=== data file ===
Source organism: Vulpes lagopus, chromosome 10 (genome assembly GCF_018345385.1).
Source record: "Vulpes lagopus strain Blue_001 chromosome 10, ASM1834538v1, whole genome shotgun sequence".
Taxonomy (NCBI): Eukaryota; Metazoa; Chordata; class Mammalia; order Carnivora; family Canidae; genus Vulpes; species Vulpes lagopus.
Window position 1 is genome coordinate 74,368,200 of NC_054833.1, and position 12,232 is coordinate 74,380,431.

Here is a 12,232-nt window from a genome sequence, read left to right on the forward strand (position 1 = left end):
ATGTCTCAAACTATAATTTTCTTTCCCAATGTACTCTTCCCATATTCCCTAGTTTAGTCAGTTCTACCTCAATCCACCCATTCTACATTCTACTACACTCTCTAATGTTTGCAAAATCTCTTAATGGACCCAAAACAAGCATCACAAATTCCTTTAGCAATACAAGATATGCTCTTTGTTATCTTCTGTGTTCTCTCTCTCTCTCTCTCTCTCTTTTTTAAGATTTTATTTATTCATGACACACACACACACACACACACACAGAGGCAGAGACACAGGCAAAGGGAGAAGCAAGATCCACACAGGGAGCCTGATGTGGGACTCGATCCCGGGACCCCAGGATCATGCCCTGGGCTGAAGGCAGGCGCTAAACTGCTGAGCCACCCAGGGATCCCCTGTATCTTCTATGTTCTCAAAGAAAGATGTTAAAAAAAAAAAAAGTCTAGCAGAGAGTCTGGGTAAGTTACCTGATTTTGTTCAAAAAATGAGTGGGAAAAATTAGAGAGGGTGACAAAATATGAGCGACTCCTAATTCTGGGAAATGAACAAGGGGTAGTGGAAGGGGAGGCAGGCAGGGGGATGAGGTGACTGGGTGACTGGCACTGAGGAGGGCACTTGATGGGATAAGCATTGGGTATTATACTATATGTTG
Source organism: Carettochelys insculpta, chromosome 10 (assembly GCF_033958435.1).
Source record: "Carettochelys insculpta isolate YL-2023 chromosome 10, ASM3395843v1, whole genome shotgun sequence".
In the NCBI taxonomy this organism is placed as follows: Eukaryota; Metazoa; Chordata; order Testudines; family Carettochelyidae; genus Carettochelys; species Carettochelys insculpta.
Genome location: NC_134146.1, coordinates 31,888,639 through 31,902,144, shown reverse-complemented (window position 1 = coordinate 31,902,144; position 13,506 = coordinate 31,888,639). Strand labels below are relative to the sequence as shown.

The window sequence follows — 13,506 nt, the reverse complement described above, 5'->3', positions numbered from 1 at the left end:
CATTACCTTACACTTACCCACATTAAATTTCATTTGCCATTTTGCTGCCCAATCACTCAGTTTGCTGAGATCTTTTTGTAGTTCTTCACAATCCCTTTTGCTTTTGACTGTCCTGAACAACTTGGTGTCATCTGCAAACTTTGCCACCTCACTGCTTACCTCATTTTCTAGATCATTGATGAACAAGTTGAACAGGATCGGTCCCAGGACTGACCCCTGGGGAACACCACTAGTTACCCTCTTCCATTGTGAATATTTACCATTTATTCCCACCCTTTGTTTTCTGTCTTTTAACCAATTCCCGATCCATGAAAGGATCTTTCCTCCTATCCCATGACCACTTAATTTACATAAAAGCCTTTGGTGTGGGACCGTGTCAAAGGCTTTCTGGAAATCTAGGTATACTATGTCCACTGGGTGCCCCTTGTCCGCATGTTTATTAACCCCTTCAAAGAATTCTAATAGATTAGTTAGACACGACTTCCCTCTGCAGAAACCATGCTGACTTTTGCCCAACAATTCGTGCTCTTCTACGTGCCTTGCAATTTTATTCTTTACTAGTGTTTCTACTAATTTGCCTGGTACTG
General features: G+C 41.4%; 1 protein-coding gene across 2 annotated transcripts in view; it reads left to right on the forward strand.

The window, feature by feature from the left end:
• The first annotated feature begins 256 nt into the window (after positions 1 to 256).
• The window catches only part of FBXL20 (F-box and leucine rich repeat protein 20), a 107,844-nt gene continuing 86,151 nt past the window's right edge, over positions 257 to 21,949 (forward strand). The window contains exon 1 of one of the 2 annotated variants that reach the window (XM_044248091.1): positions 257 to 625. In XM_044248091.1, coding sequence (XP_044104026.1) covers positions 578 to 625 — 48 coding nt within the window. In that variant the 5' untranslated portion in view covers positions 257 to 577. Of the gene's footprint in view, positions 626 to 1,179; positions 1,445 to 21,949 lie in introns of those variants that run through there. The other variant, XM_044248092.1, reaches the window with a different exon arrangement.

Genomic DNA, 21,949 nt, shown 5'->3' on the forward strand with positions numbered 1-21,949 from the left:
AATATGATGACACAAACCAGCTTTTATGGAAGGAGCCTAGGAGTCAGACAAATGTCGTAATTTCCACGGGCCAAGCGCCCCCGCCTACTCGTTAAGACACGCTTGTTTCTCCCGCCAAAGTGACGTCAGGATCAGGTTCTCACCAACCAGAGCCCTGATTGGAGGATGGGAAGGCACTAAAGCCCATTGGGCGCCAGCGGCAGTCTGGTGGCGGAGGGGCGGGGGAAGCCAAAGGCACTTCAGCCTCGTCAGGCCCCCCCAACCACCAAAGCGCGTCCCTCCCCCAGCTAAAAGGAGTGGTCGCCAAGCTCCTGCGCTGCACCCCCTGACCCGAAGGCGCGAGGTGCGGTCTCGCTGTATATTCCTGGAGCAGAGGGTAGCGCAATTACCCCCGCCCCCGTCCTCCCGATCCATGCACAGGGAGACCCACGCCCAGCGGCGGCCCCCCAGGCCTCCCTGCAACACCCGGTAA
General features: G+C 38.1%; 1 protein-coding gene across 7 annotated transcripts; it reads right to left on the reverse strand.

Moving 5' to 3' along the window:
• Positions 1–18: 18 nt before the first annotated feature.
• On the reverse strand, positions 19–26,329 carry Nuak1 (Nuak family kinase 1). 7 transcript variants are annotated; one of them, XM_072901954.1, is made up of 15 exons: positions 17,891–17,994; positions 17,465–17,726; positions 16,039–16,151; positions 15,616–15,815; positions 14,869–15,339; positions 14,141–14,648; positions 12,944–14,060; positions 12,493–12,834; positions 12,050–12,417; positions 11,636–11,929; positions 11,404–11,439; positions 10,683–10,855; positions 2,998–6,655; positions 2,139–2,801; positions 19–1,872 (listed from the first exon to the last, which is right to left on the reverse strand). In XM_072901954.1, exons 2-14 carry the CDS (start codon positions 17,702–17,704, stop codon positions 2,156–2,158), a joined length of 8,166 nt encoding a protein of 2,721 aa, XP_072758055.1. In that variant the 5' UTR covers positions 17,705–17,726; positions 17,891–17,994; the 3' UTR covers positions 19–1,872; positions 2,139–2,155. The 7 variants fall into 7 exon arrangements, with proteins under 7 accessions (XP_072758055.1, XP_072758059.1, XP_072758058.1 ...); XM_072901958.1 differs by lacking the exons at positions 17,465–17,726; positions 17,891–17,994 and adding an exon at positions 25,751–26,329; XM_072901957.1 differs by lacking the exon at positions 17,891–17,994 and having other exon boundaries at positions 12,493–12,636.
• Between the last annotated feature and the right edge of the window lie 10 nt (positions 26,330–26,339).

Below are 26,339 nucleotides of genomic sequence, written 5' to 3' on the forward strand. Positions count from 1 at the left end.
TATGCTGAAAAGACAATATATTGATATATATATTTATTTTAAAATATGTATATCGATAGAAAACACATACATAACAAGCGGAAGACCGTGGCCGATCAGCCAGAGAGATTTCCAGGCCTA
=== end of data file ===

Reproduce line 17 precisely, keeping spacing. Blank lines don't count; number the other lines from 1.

Genomic DNA, 21,949 nt, shown 5'->3' on the forward strand with positions numbered 1-21,949 from the left: